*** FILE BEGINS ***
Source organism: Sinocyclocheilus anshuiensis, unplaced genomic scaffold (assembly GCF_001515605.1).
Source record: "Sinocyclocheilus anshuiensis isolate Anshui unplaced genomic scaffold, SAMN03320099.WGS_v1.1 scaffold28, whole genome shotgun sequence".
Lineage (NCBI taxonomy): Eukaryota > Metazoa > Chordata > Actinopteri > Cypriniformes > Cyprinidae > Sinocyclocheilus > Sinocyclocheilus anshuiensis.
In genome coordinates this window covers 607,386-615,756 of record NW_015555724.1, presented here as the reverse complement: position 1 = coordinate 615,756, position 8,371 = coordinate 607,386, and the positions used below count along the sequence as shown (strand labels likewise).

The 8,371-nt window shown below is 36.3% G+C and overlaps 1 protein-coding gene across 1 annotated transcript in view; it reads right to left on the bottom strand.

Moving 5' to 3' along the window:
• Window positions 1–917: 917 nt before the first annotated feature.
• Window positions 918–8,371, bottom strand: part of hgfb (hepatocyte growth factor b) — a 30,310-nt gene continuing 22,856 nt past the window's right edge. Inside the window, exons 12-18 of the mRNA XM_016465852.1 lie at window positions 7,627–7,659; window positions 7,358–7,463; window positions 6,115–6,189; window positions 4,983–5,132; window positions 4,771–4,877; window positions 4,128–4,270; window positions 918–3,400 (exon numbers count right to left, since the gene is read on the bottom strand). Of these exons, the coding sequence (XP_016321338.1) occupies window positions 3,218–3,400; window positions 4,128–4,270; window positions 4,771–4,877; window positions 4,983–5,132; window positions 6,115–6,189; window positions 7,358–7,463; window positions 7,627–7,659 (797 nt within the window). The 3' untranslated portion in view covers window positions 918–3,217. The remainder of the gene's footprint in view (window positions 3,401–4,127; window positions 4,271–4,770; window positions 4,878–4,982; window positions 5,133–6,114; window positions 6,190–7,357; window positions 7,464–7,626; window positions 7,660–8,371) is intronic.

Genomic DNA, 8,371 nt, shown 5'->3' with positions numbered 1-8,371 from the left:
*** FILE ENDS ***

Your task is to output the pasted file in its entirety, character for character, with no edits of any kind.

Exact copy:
Source organism: Sinocyclocheilus anshuiensis, unplaced genomic scaffold (assembly GCF_001515605.1).
Source record: "Sinocyclocheilus anshuiensis isolate Anshui unplaced genomic scaffold, SAMN03320099.WGS_v1.1 scaffold28, whole genome shotgun sequence".
Lineage (NCBI taxonomy): Eukaryota > Metazoa > Chordata > Actinopteri > Cypriniformes > Cyprinidae > Sinocyclocheilus > Sinocyclocheilus anshuiensis.
In genome coordinates this window covers 607,386-615,756 of record NW_015555724.1, presented here as the reverse complement: position 1 = coordinate 615,756, position 8,371 = coordinate 607,386, and the positions used below count along the sequence as shown (strand labels likewise).

The 8,371-nt window shown below is 36.3% G+C and overlaps 1 protein-coding gene across 1 annotated transcript in view; it reads right to left on the bottom strand.

Moving 5' to 3' along the window:
• Window positions 1–917: 917 nt before the first annotated feature.
• Window positions 918–8,371, bottom strand: part of hgfb (hepatocyte growth factor b) — a 30,310-nt gene continuing 22,856 nt past the window's right edge. Inside the window, exons 12-18 of the mRNA XM_016465852.1 lie at window positions 7,627–7,659; window positions 7,358–7,463; window positions 6,115–6,189; window positions 4,983–5,132; window positions 4,771–4,877; window positions 4,128–4,270; window positions 918–3,400 (exon numbers count right to left, since the gene is read on the bottom strand). Of these exons, the coding sequence (XP_016321338.1) occupies window positions 3,218–3,400; window positions 4,128–4,270; window positions 4,771–4,877; window positions 4,983–5,132; window positions 6,115–6,189; window positions 7,358–7,463; window positions 7,627–7,659 (797 nt within the window). The 3' untranslated portion in view covers window positions 918–3,217. The remainder of the gene's footprint in view (window positions 3,401–4,127; window positions 4,271–4,770; window positions 4,878–4,982; window positions 5,133–6,114; window positions 6,190–7,357; window positions 7,464–7,626; window positions 7,660–8,371) is intronic.

Genomic DNA, 8,371 nt, shown 5'->3' with positions numbered 1-8,371 from the left: